The soul who sins is the one who will die. Suppose there is a righteous man who does what is just right....That man is righteous; he will surely live," declares the Sovereign Lord. "Suppose he has a violent son, who sheds blood or does any of these other things (thought the father has done none of them)...Will such a man live? He will not! Because he has done all these detestable things, he will surely be put to death and his blood will be on his own head. But suppose this son has a son who sees all teh sins his father commits, and thought he sees them, he does not do such things...He will not die for his father's sin; he will surely live. But his father will die for his own sin, because he practiced extortion, robbed his brother and did what was wrong among his people. Yet you ask, 'Why does the son not share the guilt of his father?' Since the son has done what is just and right and has been careful to keep all my decrees, he will surely live. The soul who sins is teh one who will die. The son will not share the guilt of the father, nor will the father share the guilt of the son. The righteousness of the righteous man will be credited to him, and the wickedness of the wicked will be charged against him." Ezekiel 18:4b, 5, 9b-11a, 13b, 14, 17b-20

You are not doomed to repeat the mistakes of your wicked parents. The cycle can be broken! You are not responsible for anyone else but yourself.

If you are a righteous parent and your child is not living for God, do not despair. Though we are obviously accountable for how we parent our children, we are not our children's Holy Spirit and we cannot make them become followers of God. Even if they are currently living in sin, do not despair. As long as there is breath in their bodies there is hope of them turning to God in repentence. Even if it is on their death bed, God will not turn them away. Sayings like "once a cheater, always a cheater" (or any other type of sin) do not have to be true. Nothing is impossible with God.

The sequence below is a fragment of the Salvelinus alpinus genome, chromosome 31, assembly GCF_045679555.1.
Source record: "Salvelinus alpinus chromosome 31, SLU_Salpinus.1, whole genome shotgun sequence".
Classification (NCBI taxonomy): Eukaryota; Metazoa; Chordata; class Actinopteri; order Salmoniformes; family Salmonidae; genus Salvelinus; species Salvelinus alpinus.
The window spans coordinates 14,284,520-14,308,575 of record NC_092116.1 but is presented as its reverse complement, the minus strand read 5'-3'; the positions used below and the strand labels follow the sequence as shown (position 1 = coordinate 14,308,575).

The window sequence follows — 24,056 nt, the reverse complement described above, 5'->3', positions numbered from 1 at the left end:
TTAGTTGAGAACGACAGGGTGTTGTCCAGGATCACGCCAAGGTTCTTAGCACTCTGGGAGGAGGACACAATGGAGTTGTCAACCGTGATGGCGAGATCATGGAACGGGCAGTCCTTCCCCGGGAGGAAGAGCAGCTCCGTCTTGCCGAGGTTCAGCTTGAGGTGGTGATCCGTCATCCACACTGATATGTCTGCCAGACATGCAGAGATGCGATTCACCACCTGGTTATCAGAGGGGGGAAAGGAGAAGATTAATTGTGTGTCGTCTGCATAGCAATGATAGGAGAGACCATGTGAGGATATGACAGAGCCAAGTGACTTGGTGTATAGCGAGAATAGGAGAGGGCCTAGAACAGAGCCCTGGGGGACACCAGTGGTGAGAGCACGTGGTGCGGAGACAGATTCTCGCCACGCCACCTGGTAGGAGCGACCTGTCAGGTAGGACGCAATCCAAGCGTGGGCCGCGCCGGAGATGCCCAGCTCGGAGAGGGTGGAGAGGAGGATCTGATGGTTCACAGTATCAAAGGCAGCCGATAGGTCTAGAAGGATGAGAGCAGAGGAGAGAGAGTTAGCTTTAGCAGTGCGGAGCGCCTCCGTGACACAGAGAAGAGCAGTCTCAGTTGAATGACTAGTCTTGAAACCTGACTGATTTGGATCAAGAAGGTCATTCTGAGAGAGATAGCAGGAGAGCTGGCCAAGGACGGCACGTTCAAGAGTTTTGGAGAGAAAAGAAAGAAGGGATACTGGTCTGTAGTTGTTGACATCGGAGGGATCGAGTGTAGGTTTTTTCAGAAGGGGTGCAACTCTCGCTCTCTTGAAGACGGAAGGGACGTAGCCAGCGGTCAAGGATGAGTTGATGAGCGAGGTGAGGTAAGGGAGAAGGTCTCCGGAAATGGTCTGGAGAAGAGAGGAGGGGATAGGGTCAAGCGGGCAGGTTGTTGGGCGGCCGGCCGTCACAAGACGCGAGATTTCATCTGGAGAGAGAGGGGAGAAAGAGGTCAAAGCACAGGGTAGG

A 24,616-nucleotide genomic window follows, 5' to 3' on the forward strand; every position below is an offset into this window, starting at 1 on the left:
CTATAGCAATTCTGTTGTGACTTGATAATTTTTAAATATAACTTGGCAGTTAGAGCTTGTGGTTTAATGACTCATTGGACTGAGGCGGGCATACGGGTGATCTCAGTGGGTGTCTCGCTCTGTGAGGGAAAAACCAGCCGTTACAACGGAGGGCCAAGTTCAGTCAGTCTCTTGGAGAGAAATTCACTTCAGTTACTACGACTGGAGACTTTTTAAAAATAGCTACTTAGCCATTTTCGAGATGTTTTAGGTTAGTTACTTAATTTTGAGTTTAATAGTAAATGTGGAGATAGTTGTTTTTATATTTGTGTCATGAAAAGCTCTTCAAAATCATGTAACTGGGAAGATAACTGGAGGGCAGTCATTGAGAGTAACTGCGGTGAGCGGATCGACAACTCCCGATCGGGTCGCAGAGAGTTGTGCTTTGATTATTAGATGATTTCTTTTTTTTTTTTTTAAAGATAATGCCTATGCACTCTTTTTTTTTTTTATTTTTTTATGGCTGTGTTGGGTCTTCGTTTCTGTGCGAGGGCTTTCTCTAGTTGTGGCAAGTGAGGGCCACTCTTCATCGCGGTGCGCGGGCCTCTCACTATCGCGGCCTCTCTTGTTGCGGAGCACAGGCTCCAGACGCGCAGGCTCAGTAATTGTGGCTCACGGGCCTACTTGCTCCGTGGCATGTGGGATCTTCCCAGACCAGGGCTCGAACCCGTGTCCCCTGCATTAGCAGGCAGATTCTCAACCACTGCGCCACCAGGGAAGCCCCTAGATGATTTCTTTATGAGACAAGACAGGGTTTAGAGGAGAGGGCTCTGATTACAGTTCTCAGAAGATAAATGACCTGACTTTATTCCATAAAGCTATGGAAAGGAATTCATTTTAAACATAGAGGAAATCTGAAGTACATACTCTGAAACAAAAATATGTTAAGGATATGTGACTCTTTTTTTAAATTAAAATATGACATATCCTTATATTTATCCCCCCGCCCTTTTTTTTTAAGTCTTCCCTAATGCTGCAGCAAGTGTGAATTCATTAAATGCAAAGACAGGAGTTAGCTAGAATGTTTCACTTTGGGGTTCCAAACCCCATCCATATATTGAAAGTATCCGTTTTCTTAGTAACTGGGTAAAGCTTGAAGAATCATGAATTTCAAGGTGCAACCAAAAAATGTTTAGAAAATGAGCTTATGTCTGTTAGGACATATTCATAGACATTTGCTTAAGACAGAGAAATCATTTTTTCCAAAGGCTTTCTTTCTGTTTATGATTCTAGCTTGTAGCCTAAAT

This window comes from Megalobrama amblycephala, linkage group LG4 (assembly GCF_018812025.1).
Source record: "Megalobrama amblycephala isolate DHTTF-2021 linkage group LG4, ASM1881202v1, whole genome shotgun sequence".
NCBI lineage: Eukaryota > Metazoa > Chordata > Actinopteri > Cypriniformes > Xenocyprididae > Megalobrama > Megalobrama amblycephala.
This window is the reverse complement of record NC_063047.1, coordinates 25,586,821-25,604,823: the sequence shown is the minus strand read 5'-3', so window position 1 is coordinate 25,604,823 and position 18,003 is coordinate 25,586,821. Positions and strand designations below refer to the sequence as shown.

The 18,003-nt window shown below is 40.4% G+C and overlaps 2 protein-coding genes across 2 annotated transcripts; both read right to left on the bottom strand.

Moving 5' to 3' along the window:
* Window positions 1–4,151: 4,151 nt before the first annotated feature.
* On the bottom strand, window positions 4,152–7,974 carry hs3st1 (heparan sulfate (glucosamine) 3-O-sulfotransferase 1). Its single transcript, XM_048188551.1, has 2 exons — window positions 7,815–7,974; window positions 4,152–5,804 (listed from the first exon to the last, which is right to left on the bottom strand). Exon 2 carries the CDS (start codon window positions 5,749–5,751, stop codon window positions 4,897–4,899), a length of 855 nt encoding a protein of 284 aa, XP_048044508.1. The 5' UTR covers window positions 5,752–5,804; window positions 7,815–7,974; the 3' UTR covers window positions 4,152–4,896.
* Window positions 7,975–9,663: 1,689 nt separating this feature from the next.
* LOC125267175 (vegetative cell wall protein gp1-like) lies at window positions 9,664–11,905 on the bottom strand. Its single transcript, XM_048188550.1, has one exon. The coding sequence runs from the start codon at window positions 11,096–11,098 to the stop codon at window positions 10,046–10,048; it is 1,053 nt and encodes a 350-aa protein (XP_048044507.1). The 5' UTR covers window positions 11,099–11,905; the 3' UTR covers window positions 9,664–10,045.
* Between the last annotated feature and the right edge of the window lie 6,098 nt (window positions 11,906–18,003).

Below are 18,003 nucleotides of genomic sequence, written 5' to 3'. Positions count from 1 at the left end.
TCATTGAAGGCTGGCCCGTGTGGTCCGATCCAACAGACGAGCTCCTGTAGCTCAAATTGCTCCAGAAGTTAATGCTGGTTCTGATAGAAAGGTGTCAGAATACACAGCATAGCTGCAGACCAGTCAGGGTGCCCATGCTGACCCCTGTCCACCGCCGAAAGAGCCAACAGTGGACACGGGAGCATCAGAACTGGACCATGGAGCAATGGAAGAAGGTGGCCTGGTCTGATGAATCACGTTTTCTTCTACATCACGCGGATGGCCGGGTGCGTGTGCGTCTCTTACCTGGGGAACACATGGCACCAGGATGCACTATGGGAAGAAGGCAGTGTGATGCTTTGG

If you are married to a wicked man or woman, there is hope for your children. They will have the chance to make their own decisions, they are responsible for no one but themselves.

But you can also not ride the coattails of your righteous parents. There is a very accurate saying that God has no grandchildren, only children. You cannot inherit faith. You need to make it your own.

Whether this passage is convicting for you or comforting for you will depend on your life circumstances and the state of your own personal relationship with God. The Holy Spirit both convicts and comforts, we just need to be willing to let the Spirit work.

Every soul has a personal relationship with God. When you stand before God you answer only for yourself. You will not be rejected for your father's sin. You can't slip in on your wife's righteousness. We are what we are by our own choice. (Chuck Smith, emphasis mine)

Tomorrow's passage: Ezekiel 20-22:16

Thursday, August 19, 2010

August 19th

Today's reading from the One Year Bible Chronological Reading Plan is Ezekiel 14-16

The passage of today's readings that I found rather fascinating was the section on Noah, Daniel and Job.

It seems that the people were under some sort of delusion that God wouldn't actually punish Israel because of the faithful remnant - reminiscent of Abraham praying to save Sodom if there were 10 righteous men in the city.